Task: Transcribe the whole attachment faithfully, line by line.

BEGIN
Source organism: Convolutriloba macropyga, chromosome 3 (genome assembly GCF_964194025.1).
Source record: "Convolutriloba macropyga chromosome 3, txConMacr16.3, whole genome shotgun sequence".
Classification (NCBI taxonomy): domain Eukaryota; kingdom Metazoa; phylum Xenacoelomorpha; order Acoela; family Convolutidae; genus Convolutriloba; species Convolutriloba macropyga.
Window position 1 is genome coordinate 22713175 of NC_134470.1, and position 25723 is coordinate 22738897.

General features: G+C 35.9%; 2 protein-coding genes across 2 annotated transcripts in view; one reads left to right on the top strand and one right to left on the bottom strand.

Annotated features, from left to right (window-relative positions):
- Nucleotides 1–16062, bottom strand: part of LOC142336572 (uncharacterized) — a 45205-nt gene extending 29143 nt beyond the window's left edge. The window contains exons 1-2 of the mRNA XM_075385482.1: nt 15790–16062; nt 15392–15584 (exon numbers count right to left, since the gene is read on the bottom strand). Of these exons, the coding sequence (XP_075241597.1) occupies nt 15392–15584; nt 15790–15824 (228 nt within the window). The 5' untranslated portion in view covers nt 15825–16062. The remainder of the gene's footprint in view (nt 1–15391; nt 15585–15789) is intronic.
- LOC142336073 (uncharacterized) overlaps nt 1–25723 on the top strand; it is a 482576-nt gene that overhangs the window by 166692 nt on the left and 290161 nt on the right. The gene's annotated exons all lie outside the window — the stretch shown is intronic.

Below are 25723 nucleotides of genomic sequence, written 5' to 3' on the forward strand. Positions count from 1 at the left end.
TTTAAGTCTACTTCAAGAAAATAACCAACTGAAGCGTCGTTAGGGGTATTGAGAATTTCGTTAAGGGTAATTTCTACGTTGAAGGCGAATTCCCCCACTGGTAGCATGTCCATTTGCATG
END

Source organism: Convolutriloba macropyga, chromosome 3 (genome assembly GCF_964194025.1).
Source record: "Convolutriloba macropyga chromosome 3, txConMacr16.3, whole genome shotgun sequence".
Classification (NCBI taxonomy): domain Eukaryota; kingdom Metazoa; phylum Xenacoelomorpha; order Acoela; family Convolutidae; genus Convolutriloba; species Convolutriloba macropyga.
Window position 1 is genome coordinate 22713175 of NC_134470.1, and position 25723 is coordinate 22738897.

General features: G+C 35.9%; 2 protein-coding genes across 2 annotated transcripts in view; one reads left to right on the top strand and one right to left on the bottom strand.

Annotated features, from left to right (window-relative positions):
- Nucleotides 1–16062, bottom strand: part of LOC142336572 (uncharacterized) — a 45205-nt gene extending 29143 nt beyond the window's left edge. The window contains exons 1-2 of the mRNA XM_075385482.1: nt 15790–16062; nt 15392–15584 (exon numbers count right to left, since the gene is read on the bottom strand). Of these exons, the coding sequence (XP_075241597.1) occupies nt 15392–15584; nt 15790–15824 (228 nt within the window). The 5' untranslated portion in view covers nt 15825–16062. The remainder of the gene's footprint in view (nt 1–15391; nt 15585–15789) is intronic.
- LOC142336073 (uncharacterized) overlaps nt 1–25723 on the top strand; it is a 482576-nt gene that overhangs the window by 166692 nt on the left and 290161 nt on the right. The gene's annotated exons all lie outside the window — the stretch shown is intronic.

Below are 25723 nucleotides of genomic sequence, written 5' to 3' on the forward strand. Positions count from 1 at the left end.
TTTAAGTCTACTTCAAGAAAATAACCAACTGAAGCGTCGTTAGGGGTATTGAGAATTTCGTTAAGGGTAATTTCTACGTTGAAGGCGAATTCCCCCACTGGTAGCATGTCCATTTGCATG